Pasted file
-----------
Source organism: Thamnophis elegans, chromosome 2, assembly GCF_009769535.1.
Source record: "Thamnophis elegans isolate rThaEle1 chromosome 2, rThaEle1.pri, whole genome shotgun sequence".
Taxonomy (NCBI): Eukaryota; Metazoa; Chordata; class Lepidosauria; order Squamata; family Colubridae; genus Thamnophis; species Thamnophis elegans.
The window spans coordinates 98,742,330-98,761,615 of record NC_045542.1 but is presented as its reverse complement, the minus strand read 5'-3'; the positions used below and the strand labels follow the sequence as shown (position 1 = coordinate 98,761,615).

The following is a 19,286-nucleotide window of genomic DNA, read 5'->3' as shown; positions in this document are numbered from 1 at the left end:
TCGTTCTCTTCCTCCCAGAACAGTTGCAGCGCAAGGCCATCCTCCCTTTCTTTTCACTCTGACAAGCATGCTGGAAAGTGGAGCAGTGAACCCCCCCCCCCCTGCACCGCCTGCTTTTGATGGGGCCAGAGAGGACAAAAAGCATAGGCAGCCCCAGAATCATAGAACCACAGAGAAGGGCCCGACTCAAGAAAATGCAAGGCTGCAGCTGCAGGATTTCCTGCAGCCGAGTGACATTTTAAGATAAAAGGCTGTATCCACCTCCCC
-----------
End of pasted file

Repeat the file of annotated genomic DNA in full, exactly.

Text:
Source organism: Thamnophis elegans, chromosome 2, assembly GCF_009769535.1.
Source record: "Thamnophis elegans isolate rThaEle1 chromosome 2, rThaEle1.pri, whole genome shotgun sequence".
Taxonomy (NCBI): Eukaryota; Metazoa; Chordata; class Lepidosauria; order Squamata; family Colubridae; genus Thamnophis; species Thamnophis elegans.
The window spans coordinates 98,742,330-98,761,615 of record NC_045542.1 but is presented as its reverse complement, the minus strand read 5'-3'; the positions used below and the strand labels follow the sequence as shown (position 1 = coordinate 98,761,615).

The following is a 19,286-nucleotide window of genomic DNA, read 5'->3' as shown; positions in this document are numbered from 1 at the left end:
TCGTTCTCTTCCTCCCAGAACAGTTGCAGCGCAAGGCCATCCTCCCTTTCTTTTCACTCTGACAAGCATGCTGGAAAGTGGAGCAGTGAACCCCCCCCCCCCTGCACCGCCTGCTTTTGATGGGGCCAGAGAGGACAAAAAGCATAGGCAGCCCCAGAATCATAGAACCACAGAGAAGGGCCCGACTCAAGAAAATGCAAGGCTGCAGCTGCAGGATTTCCTGCAGCCGAGTGACATTTTAAGATAAAAGGCTGTATCCACCTCCCC